As turmoil in Libya rages for a seventh day Tuesday, the Obama administration so far has offered a cautious response to protesters even as it receives widespread encouragement to take stronger action against dictator Muammar al-Qaddafi.
One lawmaker, Sen. John Kerry, D-Mass., said the bloody crackdown in Libya should lead to the end of the Qaddafi regime, but the Obama administration has resisted going that far.
"This is a matter between the Libyan people and the Libyan leadership. Ultimately, they should have every right to choose who leads their country. These are not decisions for the United States," State Department spokesman P.J. Crowley said.
Not unlike the U.S. response to protests in Egypt and Tunisia, the U.S. has been tempered in its support for protesters. Secretary of State Hillary Clinton said Tuesday that the U.S. is watching the situation in Libya "with alarm" and condemned the violence.
She repeated language she used in referring to Egypt, saying the Arab government must respect "universal rights" of its citizens to assemble and speak freely and urged all parties to respond to the needs of people.
"We believe that the government of Libya bears responsibility for what is occurring and must take action to end the violence," Clinton said.
Speaking aboard Air Force One, White House Press Secretary Jay Carney said the United States is participating in meetings at the United Nations to develop a unified voice to condemn the violence in Libya, which according to the U.N. High Commissioner for Human Rights has claimed the lives of more than 250 people.
"We look forward to working with the international community so that the international community speaks with one voice in condemning the violence. And we feel like when the international community speaks with one voice, it can be most effective, so we are obviously participating fully in that," Carney said.
Carney added that the administration was closely monitoring any effects on oil prices from the ongoing Middle East turmoil.
In Tunisia and Egypt, protesters were able to topple their governments quickly and with relatively few incidents of violence, a prospect that may not be as likely in Libya, where Qaddafi has sent war planes to attack demonstrators and has met calls to respect protesters with accusations of U.S. meddling and incitement.
Indeed, the strongman who came to power in 1969 delivered a fiery and defiant address Tuesday announcing that he had no intention of stepping down and employing anti-American language to suggest the chain of events in Libya was a U.S. undertaking.
"Libya is the leader of African countries, is the leader of the whole world, is the leader of America," he said, according to a Fox News translation of the speech. "And we are not scared of any cats, or any rats or any cowards. We are going to stand strong."
Saying that protesters were serving the devil -- evidently Western influencers -- he added: "Take the greasy rats out of the street … If we have to use force we will use it."
But whereas the U.S. has been reluctant to intervene in Libya, other Libyan officials are pleading for international assistance and U.S. lawmakers are adamant the Obama administration take action.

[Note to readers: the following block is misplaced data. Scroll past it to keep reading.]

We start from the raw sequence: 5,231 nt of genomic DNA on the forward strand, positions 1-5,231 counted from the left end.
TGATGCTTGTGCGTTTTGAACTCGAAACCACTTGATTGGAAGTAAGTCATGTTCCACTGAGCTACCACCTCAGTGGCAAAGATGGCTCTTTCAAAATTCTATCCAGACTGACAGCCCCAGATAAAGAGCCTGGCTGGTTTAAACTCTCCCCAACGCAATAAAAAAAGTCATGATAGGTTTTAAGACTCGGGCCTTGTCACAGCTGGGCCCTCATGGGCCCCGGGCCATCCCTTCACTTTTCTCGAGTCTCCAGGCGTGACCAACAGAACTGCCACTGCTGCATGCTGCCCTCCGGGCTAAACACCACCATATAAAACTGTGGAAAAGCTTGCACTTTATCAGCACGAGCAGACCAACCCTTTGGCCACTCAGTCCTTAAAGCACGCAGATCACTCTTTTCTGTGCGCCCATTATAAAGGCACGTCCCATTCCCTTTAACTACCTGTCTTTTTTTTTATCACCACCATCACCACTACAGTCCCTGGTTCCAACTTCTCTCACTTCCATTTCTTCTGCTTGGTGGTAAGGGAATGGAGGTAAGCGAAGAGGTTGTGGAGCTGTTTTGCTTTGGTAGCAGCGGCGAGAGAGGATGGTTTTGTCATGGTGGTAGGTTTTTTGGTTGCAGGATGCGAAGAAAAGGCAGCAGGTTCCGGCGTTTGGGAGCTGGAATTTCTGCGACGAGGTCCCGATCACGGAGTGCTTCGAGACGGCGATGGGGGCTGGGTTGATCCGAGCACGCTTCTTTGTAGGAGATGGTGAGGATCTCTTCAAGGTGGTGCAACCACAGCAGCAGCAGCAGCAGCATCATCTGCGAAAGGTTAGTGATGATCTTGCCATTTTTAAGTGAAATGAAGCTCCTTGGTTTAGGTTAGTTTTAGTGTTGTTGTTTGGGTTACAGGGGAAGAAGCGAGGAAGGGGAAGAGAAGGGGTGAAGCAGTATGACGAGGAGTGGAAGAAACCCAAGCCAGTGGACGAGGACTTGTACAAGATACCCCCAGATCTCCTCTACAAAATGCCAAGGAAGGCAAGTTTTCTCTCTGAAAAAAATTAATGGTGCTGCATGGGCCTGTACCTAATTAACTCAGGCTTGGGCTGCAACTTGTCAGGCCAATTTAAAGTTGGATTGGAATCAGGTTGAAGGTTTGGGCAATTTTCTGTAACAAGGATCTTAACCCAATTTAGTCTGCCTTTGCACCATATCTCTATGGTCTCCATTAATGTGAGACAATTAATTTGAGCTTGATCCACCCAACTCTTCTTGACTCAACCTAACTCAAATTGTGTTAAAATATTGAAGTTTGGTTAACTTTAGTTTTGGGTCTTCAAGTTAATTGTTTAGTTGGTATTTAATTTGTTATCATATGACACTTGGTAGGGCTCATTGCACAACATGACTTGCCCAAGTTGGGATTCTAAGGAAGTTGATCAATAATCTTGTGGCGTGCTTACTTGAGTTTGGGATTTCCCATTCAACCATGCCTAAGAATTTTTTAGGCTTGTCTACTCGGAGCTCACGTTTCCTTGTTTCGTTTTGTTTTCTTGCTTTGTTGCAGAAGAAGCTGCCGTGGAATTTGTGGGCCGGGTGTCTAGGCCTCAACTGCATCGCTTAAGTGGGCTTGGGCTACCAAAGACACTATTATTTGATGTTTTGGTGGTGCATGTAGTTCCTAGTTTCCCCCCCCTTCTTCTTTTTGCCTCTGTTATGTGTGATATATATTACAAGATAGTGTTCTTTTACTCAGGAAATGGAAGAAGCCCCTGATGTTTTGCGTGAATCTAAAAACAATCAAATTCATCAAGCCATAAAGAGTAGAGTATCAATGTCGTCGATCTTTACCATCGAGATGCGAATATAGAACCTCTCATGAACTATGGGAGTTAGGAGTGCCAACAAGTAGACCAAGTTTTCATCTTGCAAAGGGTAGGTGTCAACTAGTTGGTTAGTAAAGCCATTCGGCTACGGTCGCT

"We are asking everyone who can do anything to try to stop the regime from the crimes it is committing against the Libyan people," Deputy Libyan Ambassador to the U.N. Ibrahim Dabbashi said Monday, imploring the international community to step in.
"The United States should not remain silent in the face of Qaddafi's egregious violations of human rights," Sens. Jon Kyl of Arizona and Mark Kirk of Illinois said in a joint statement Tuesday. "We urge the president to speak out clearly in support of the Libyan people in their struggle against the Qaddafi dictatorship."
In perhaps the most aggressive U.S. response so far, Sen. John Kerry, D-Mass., chairman of the Senate Foreign Relations Committee, said Qaddafi's bloody crackdown on protesters "should mean the end of the regime itself."
"It's beyond despicable, and I hope we are witnessing its last hours in power," he said in a statement.
Kerry called on the international community to put Qaddafi "on notice that his cowardly actions" could lead to future international war crime charges against him and his senior military commanders.
He urged all American and international oil companies to immediately cease operations in Libya until violence against the protesters ends. He also asked the Obama administration to consider re-imposing U.S. sanctions that were lifted during the Bush era.
"These are concrete steps that must be taken now and in the days ahead to show that the world will respond with actions not just words when a regime wields reprehensible violence against its own people."
The White House was noncommittal about Kerry's proposals.
"We're looking at his proposals but are focused today on need to end the bloodshed and for the government to respect the universal rights of the Libyan people," Carney said.
The White House drew fire for its muddled response to the uprising in Egypt as it struggled to balance its support for a pro-democracy movement with fears of U.S. interests being harmed by a too-hasty exit by President Hosni Mubarak. Its mild response to the 2009 election outcome in Iran has also been widely viewed as a missed opportunity.
Aaron Miller, a former Clinton administration official and an expert on the Middle East, told Fox News that Qaddafi will likely be forced to step down at some point, but only if he is faced head-on.
"Until now he's never faced such a formidable challenge. Whether he's crazy, whether he's a lunatic, whether he's deranged -- all of it is irrelevant. This man believes he can surmount his current travails. And until the Libyan people or the military or somebody takes him out, he will," he said.